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  • Brad Swope

Does this World have a Future?

NT Wright sums up the early Christian view this way, in Surprised by Hope, “God will do for the cosmos what he had done for Jesus.” This means that Jesus’s resurrection is a signpost as to what God has in store for the whole cosmos. For the first time, death did not have the final say. Before this, all living things followed the same pattern—birth, life, death, decay, dust. But with Jesus, there was birth, life, death and then resurrection. Jesus was dead and then alive again and, it was a bodily resurrection.


This resurrected body was similar in many ways to the body that had died. Jesus breathed. He could be touched. He could eat. He could prepare breakfast. He could walk and talk. He could teach. It had then a material quality to it that we can relate to. But, it was different in other ways, all bodies decay, this body did not and would not. It had a permanence in a way that our bodies do not. Jesus as the son of God, living within his resurrected body was in fact still fully human, but that bodily humanity existed with new qualities, new capacities, dare I say a new possibilities.

Paul asserted that Jesus’s resurrection was a signpost for what God intends for humanity in 1 Corinthians 15:20-26. First fruits means God intends, and has always intended, to bring humanity through the same process as Jesus. Jesus defeats death, now death and decay cannot touch him. It is now possible for the rest of humanity to live outside the specter of death.


We now have bodies, were earth bound, and made subject to death and decay. The bodies we will be given will be prepared for life with God in his kingdom eternally. Paul says these bodies are raised imperishable, raised in glory, raised in power. As we put our trust in the person and work of Jesus Christ, we are positioned to be made like him in his resurrected state (1 Corinthians 15).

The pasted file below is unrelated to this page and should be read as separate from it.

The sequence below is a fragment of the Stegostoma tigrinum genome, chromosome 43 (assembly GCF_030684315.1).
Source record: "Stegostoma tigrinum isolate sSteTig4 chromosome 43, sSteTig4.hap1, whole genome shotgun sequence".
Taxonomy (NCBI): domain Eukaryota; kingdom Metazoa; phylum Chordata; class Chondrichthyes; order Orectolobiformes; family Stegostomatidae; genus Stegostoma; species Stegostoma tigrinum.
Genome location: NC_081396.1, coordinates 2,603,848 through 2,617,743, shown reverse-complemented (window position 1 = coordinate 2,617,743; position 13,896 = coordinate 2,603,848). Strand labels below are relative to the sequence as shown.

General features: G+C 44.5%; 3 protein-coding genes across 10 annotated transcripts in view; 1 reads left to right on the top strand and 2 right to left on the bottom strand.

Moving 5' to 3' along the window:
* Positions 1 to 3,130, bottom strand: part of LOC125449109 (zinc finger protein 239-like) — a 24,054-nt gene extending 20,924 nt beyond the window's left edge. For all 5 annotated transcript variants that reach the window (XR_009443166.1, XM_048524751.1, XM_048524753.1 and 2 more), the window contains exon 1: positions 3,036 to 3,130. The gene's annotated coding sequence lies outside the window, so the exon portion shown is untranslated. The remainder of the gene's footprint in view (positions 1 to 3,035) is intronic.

In Colossians 1:15-20, Paul tells us that Jesus resurrection actually affects “all things.” Jesus is before all things. All things have been created in him (heaven, earth, visible, invisible). All things have been created for him. All things hold together by him. And, all things will be reconciled to God through him. Jesus’s work of reconciliation leaves nothing untouched.


God intends, as he has always intended to renew the whole cosmos and position it for eternity. In the vision that John records in Revelation 21:1-5, heaven (where God is, not necessarily a locality, but a dimension) and earth are united in a way that they are not now. These two parallel dimensions are united, and for the first time, God’s will is done fully in both dimensions. John sees that the old world characterized by chaotic, decay, violence, selfishness is gone and the new world, now married to God’s world is marked by God’s shalom. The world has been healed—no longer is there death or mourning or crying or pain.


The healing of the cosmos even affects the way people groups interact. Jesus’s reconciliation had repaired all four primary relationships that had been fractured. We do not fix this broken world. It is beyond our ability to repair. God has always planned for the very good world he gave us to be renewed by the work of his son, Jesus—our future is within that world. Jesus heals God’s good world world, and he heals us.



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